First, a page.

Department of Justice

Reporting a Crime

Victim Services

Reporting a Crime

You don’t have to report a crime to talk to Victim Services, but we can help you understand what will happen if you do report.

We will not discuss your situation with anyone else without your knowledge and permission, except as required by law (such as if the victim is under 19, or a crime is about to be committed).

Victims of Sexual Assault or Domestic Violence

If you are a victim of sexual assault, please visit our sexual assault section for more detailed information on what’s involved in reporting to the police.

Victims of domestic violence may want to read about what if the police are involved.

Why you might want to report a crime

Reporting a crime can:

  • give you an opportunity to deal with the harm that has been done to you or others; and
  • help to protect you, your loved ones and the community from future crimes.

The first step in reporting a crime

The first step in reporting a crime is contacting your local police. 

If you are in immediate danger, please call 911 if in Whitehorse or your local RCMP detachment (the police emergency number can be found on the inside front cover of your phone book).

You can report the crime right away or you can wait and report it later. However, early reporting may increase the chances of finding and preserving evidence. It can also help with finding and prosecuting the accused person.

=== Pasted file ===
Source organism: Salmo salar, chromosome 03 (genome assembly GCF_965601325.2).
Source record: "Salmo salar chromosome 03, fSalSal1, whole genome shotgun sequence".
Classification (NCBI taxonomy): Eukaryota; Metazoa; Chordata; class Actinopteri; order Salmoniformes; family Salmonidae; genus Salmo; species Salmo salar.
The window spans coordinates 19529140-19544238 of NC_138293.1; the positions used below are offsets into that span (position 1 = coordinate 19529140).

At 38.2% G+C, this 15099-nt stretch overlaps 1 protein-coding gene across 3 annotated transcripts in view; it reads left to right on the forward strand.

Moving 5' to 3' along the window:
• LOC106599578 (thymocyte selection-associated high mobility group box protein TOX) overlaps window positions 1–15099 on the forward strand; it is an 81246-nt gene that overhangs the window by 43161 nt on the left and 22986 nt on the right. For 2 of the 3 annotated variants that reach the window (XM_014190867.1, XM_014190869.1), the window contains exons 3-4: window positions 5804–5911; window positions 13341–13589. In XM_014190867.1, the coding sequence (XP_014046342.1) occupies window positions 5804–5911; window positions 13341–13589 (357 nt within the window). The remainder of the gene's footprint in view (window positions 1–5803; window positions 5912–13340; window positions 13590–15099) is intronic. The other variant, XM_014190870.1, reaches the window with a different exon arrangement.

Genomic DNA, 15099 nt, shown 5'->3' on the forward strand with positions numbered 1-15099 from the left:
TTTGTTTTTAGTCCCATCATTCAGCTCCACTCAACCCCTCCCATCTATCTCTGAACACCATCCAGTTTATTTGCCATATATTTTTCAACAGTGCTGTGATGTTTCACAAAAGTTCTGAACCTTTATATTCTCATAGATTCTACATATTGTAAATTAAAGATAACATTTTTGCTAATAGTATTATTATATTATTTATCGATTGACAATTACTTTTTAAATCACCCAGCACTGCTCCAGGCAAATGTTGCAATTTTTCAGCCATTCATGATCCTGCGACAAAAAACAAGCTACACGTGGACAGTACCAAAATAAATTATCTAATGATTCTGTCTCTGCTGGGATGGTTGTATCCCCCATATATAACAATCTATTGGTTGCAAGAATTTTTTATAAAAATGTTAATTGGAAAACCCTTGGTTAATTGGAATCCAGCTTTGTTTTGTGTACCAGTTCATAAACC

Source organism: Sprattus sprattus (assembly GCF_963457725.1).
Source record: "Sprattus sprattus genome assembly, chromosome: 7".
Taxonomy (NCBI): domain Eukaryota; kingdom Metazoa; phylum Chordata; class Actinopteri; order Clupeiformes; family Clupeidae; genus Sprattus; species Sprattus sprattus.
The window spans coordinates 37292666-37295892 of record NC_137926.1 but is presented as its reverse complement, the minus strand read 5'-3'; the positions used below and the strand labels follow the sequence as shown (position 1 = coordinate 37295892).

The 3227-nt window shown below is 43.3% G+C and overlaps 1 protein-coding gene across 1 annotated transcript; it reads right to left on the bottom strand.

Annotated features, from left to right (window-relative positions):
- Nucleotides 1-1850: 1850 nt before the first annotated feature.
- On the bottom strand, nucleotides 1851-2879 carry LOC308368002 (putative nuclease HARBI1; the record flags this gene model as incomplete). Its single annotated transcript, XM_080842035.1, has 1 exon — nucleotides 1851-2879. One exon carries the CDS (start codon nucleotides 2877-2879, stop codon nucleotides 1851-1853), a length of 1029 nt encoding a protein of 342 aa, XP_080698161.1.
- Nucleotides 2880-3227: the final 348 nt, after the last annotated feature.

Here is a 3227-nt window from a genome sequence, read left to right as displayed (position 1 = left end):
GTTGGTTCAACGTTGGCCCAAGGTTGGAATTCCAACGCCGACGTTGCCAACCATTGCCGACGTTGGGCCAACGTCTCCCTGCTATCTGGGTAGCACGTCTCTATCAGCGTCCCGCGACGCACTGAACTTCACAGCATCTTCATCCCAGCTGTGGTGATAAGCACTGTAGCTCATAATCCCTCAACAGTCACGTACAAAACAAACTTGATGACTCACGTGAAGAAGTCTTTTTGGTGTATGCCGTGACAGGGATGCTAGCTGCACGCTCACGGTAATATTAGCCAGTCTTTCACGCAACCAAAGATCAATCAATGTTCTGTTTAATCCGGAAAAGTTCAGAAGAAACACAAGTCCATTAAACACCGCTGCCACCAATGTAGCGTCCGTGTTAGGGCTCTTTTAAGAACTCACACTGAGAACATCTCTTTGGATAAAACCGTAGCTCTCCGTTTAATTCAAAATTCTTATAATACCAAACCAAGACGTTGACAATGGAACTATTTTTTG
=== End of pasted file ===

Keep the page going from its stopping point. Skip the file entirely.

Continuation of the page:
What to expect during a police interview

The police will normally want to interview you to collect information that will help in their investigation. You can have a support person or friend with you if you'd like.

A police officer will talk to you about what happened.  It is important to tell the police everything that you remember about the incident.

You may be asked  to write your own statement or a police officer may compile a written statement based on what you have said.

You will be asked to read through the statement and sign it to ensure it is correct. In some cases your statement may be recorded in a videotaped interview.

Sometimes, the police may need to speak with you more than once.

Police will investigate the crime

If you report a crime to the police, this does not ensure that a suspect will be apprehended.

In order to pursue criminal charges, the police must first investigate the crime, which might take some time. In addition to the statement you made, they may need to gather other evidence. You can call them at any time to ask them where the investigation stands.

When the police investigation is complete, and if police believe there is enough evidence to support a charge, they will  prepare a report to Crown Prosecutor to recommend that a charge be laid.

If they do not feel there is enough evidence, they will not proceed with charges.

If the police do not recommend charges, it doesn’t mean they didn’t believe you or that a crime did not occur. It may just mean that there Is not enough evidence to prove a criminal charge in court.

The decision to lay a charge

The Crown Prosecutors are government lawyers that prosecute cases. They act on behalf of all members of the public.

The Crown will decide whether there is enough evidence to lay a criminal charge. They need to be satisfied that there is enough evidence to have the suspect found guilty and that going to trial is in the public interest.

If charges are laid, the accused may be released or held in custody unless granted bail at a bail hearing.

They will then enter the court process.